Film Review: Colorful Mirzya built on shoddy plot

Film Review: Mirzya

Director: Rakeysh Om Prakash Mera

Screenplay/Dialogues: Gulzar

Producer: P. S. Bharathi Mehra, Rohit Khattar,Rajeev Tandon, Rakeysh Omprakash Mehra

Music: Shankar-Ehsan-Loy

Rating: 2.5 stars

Cast: Harshvardhan Kapoor, Saiyami Kher,  Anjali Patil, Anuj Chaudhary and KK Raina

Anticipations and comparisons are odious and perhaps, an abdominal thing done to an extremely unfair level when you happen to be the son of one of the most explosive actor and legend, Anil Kapoor. What better debut than featuring in a movie that has the touch of a Rakeysh Om Prakash Mehra, the man behind masterpieces such as Rang de Basanti and Bhaag Milkha Bhaag. The Gulzar written Mirzya is the launch pad of Anil Kapoor’s son Harshvardhan and Saiyami Kher. A dream debut for two youngsters to make a mark in the Hindi film industry.

The Mirza-Sahiban saga is stuff legendary tales are made of. Unfortunately, Rakeysh Om Prakash Mehra builds its narrative on a very shoddily and weak plot. The story is told in flashes marrying the historical and contemporary. It’s where the Mehra-Gulzar story and screenplay stumbles and falls flat. There is no plot or story line. It is confusing, tacky and lacks steam that holds back the narration.

Make no mistake, Mirzya is a work on art canvas shot with technical finesse and is visually appealing. The visuals are stunning and carved in an aesthetic manner which is a treat to the eyes. In short, the folk dance has been shot in such a majestic way that makes it a sheer delight, touching our sensibility. It’s a piece of art in motion with lyrical tones.

Rakeysh Om Prakash Mehra wanted to make an artistic fare which he did by wielding his direction baton to capture our sensibility as an audience.  Unfortunately, from a script perspective, the whole experience goes topsy-turvy when he tries to experiment the Rang de Basanti way, merging present with the past. The gaps and flaws are blatantly present and confuse the audience. The whole experience goes wrong and gets messy.

Harshvardhan Kapoor shows immense potential as an actor in his launch vehicle and his eyes expression, raw intensity shows his worth. He is broody which, somehow, reminds us of his illustrious father.  Unfortunately, the film limits his ability to perform. Blame it on the faulty story line, script and screenplay. He simply doesn’t get ample opportunity to showcase his mettle as an actor.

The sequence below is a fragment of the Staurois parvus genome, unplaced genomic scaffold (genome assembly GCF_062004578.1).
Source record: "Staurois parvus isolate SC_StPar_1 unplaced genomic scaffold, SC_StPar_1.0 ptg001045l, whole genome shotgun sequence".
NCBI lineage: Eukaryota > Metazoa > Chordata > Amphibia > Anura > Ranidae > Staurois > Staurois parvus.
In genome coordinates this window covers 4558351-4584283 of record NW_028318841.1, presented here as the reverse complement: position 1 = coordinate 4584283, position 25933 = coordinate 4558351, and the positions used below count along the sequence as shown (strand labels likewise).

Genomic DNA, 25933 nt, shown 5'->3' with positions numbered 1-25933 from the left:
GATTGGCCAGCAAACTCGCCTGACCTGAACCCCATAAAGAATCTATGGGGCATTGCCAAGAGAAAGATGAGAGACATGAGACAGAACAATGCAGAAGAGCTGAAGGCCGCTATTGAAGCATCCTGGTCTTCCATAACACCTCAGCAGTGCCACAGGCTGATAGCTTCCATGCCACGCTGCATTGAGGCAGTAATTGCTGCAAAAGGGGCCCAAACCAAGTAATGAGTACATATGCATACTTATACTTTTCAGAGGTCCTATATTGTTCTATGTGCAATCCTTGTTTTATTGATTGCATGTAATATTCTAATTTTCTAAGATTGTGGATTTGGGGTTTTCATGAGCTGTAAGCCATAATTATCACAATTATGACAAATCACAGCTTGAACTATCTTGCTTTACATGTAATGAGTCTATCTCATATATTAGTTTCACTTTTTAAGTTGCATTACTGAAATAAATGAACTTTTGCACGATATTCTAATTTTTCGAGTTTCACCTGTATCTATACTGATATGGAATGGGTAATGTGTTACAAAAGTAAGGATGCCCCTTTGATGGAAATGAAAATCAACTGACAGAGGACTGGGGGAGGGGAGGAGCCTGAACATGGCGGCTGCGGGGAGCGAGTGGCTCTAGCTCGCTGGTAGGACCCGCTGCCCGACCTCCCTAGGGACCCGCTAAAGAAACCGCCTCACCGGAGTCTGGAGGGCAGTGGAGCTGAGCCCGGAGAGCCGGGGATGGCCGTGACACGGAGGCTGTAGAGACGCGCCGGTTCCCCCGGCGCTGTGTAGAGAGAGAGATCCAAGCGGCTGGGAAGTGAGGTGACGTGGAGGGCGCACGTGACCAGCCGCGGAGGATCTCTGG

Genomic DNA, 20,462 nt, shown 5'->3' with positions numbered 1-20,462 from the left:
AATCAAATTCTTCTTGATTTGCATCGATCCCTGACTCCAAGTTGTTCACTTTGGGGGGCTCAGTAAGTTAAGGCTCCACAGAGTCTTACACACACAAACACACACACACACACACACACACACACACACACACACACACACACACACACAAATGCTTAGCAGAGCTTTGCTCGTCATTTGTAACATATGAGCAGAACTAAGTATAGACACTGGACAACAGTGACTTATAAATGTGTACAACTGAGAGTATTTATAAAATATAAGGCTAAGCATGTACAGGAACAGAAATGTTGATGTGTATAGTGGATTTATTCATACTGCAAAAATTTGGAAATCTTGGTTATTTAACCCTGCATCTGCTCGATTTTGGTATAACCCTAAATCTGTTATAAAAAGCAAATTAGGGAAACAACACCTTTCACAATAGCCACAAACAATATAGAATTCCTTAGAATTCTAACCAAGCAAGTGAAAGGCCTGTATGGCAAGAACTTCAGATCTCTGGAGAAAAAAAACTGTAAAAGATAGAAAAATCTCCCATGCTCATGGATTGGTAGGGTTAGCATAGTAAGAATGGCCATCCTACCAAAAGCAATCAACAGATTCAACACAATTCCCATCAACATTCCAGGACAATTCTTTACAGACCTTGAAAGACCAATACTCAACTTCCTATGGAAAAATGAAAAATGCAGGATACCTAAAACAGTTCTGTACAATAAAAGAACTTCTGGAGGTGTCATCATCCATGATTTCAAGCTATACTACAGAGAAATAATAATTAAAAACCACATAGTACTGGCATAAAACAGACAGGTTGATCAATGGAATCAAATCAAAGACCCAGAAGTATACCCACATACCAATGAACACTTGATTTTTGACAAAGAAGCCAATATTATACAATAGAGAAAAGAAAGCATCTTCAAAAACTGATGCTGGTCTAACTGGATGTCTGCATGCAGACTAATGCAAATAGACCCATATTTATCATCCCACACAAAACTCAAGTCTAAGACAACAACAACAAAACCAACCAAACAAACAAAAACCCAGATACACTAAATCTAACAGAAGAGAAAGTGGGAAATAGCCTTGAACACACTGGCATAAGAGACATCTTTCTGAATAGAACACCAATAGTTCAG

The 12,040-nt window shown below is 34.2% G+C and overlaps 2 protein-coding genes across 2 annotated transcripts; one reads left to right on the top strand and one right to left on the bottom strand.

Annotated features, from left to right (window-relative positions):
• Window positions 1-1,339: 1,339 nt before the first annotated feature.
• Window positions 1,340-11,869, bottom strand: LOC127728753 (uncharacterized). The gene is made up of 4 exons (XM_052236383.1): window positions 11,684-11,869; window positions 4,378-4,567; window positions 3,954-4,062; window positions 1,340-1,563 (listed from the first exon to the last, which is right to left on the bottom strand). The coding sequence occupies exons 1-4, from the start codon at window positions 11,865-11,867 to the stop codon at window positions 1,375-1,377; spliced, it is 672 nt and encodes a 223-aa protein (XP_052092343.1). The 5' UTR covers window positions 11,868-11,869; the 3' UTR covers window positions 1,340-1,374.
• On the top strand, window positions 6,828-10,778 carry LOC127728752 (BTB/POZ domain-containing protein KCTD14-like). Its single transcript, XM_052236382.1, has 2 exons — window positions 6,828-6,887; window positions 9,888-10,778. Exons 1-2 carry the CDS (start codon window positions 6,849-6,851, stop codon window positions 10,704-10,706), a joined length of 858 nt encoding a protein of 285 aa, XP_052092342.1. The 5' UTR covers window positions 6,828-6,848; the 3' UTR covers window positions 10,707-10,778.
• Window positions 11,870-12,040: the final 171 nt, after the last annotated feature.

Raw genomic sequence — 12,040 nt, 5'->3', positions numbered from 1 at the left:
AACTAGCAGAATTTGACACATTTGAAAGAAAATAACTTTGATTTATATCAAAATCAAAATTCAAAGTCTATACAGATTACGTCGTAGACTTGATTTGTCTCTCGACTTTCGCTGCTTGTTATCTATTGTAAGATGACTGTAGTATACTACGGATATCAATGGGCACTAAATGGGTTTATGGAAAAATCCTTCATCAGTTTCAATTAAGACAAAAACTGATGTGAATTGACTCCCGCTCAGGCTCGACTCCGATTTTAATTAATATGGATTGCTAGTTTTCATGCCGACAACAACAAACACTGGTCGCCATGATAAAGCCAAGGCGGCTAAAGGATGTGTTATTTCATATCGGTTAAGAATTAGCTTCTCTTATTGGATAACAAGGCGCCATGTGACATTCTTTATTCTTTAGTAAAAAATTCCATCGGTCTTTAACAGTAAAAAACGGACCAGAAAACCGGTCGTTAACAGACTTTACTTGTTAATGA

Saiyami Kher has an amazingly good screen presence and oozes sensuality, hotness, and sex appeal in tons. She is photogenic and a director’s muse.  There is not enough room for her to show her acting abilities in the half-baked screen. Saiyami fails to make an impact from an acting perspective. But, her confidence tells that she needs to be watched out and may emerge as a dark horse. She is a director’s muse and if tapped to perfection, will emerge as an actor. Raj Chaudhari flits easily into the role of a prince with confidence while Anjali Patil leaves a mark and acts competently. She shows passion in her character and holds herself well in a subdued performance. Sadly, an actor of the caliber of Om Puri is wasted in the two-bit role.

Rakesh Mehra’s Mirzya

Unfortunately, Mirzya suffers from several flaws. Firstly, the back-to-back songs clutter the whole narrative experience and work against the film.   Secondly, the flash moments and the present life of the main protagonists show visible cracks.  Mehra was successful in the back-and-forth narrative in RDB but this time, the whole experience is entangled in a mess of sort. It’s quite a puzzling piece weaved together which confuses the audience in every bits and piece.

On the whole, Rakeysh Om Prakash Mehra has pictured the frame beautifully through the imagery and aesthetic canvas as well as dances done on a grand scale. Unfortunately, the Gulzar-Mehra vision fails on more than one count. Mehra borrows the tried-and-tested formula of lovers running away from parents and chased which is so passe, doesn’t fit in the modern versions of love epics. Such an old borrowed and hackneyed formula that doesn’t work when set in a modern framework. The title song by Daler Mehendi hits a high note and enraptures the soul. There are few tracks by Shankar-Ehsan-Loy that stands out.

On the whole, the movie deserves 2.5 stars but only for its stunningly beautiful visuals, grand folk dances shot majestically and stunning special effects. Mirzya is a major disappointment from a narrative perspective that fails to glue the audience and Mehra-Gulzar should have chosen a powerful script. It’s only the makers who know what they have crafted in a seeming lost narrative.





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